A woman who faced losing her home after letting her son keep a total of $11 million of alleged drug money in her lounge has abandoned the property to join him overseas.
But she left investigators a helpful message describing where the keys were hidden, paid all her utility bills, left the instructions for the washing machine and described several problems with the home that the new owner could fix.
Dianne Ashby, 70, described herself as the "jam in the sandwich" between the police and her son, Lee Vincent, after police traced boxes of cash allegedly from the profits of a designer drug ring to her Takapuna home.
The Court of Appeal has ruled the property be restrained under the Criminal Proceeds (Recovery) Act - the first step in seizing belongings shown to be the proceeds of crime.
The Weekend Herald can reveal that Mrs Ashby, described as "wilfully blind" by one judge, has left the property to join her son at his luxury apartment in Thailand.
Emails held on the court file show she forfeited her home of 30 years, which has now been sold to a neighbour at a market price, because Mr Vincent was no longer able to afford the mortgage payments.
However, Mrs Ashby sent a helpful email for the Official Assignee to help with the sale. She left detailed instructions for where she put the house keys, turned off the power and hot water, paid all the utility bills - including 10 weeks for lawnmowing - and left the washing machine manual.
Mrs Ashby also described problems with the home that needed to be fixed, such as doors that do not open, a leak, and new railing for the deck as "the nails are rusting out".
She was also apologetic that "due to my age and state of health" she was unable to cope with removing all the furniture and having the house cleaned.
Mrs Ashby is now living with her son in the Cove apartment complex in Pattaya, Thailand.
Mr Vincent is named in court documents alleging he organised the importing of powder that was pressed into pills by a designer drug syndicate in Auckland. In February last year police were granted restraining orders under the Criminal Proceeds (Recovery) Act to freeze assets belonging to Mr Vincent.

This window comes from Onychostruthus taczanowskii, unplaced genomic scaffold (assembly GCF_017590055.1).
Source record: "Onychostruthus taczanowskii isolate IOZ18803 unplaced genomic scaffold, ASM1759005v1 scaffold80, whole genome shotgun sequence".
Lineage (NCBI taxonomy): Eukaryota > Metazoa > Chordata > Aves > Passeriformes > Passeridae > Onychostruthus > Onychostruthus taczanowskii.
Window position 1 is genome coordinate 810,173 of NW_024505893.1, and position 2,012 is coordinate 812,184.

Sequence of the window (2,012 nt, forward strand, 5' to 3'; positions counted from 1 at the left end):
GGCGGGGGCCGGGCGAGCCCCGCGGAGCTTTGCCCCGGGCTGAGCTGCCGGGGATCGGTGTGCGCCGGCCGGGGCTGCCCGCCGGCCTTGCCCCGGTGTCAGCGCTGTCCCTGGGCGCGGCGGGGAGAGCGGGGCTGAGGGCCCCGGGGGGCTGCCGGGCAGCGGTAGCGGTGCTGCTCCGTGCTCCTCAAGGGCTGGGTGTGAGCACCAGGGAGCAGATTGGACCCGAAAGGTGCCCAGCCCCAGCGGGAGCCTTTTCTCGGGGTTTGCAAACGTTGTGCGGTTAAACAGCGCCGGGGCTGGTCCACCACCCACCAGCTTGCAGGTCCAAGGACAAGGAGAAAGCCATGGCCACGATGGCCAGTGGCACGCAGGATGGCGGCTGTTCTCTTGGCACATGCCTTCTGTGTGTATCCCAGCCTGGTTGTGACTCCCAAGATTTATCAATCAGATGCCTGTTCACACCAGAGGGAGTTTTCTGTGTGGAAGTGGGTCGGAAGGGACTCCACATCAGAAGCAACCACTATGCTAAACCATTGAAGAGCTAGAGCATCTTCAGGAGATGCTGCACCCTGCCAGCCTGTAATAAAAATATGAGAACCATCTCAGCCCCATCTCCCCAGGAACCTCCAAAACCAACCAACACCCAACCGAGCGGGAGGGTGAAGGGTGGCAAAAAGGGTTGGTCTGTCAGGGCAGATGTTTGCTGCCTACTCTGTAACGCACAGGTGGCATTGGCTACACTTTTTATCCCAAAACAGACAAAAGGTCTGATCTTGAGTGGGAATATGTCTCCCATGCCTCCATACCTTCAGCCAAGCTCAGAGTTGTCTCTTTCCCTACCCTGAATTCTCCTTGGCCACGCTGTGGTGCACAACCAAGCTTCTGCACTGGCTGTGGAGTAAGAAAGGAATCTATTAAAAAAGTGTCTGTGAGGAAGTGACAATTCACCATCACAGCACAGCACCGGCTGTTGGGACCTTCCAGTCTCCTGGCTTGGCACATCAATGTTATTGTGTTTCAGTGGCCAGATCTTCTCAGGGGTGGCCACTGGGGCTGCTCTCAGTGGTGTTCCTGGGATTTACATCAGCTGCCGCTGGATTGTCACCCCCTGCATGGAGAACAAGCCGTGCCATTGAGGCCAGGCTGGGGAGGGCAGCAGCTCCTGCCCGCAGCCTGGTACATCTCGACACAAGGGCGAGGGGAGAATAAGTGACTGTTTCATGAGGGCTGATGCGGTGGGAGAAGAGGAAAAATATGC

These included the proceeds from a property he sold in the North Shore, money held on his behalf in a company, two Thai bank accounts and an apartment in Thailand. It is understood the apartment is in The Cove beachside complex in Pattaya.
Mrs Ashby told the High Court last year that she had been reassured by her son that the money was from sales of legal party pills. She would be "gobsmacked" if the money kept at her house amounted to $11 million, but did not dispute that she was given $184,000.
The court heard evidence of wine carton-sized boxes filled with bundles of $20, $50 and $100 notes.
Police say the money came from the sale of pills containing a substance "substantially similar" to Ecstasy and were therefore Class B and C drugs. Lawyers for the drug-ring accused say the drugs were legal party pills.
The court was told that in the home of a wealthy businessman arrested in the investigation, detectives found a spreadsheet listing financial transactions. The detectives believed the paperwork showed $11 million in cash was delivered between September 2010 and November 2011 to the home of Mrs Ashby.
Taped shut, the boxes of money were stored behind a chair in Mrs Ashby's semi-detached home, police said. The money was collected by couriers who took it to Hong Kong, where it was banked, and the bank statements were sent back to Mrs Ashby.
"On occasions, one of the deliverers would open a carton and give Mrs Ashby bank notes in bundles," the court heard. The court was told she used the money for medical and pharmaceutical expenses - but it was her use of the money that led police to seek seizure of her home.
The court heard that she had worked as a bank teller and conceded under cross-examination that money from the pill sales was handled in a "weird and unconventional" manner. Justice John Priestley wrote in his judgment that Mrs Ashby was "wilfully blind".
"For 14 months, and on a regular basis, Mrs Ashby was content to allow cartons and boxes of bundled cash to be stored in her lounge," he wrote. "The same boxes were regularly collected and taken away by strangers ... She was a woman with a banking background. She well knew that it was highly unusual for any business to deal in this manner with its cash sales and revenue. Why not bank it? She never asked."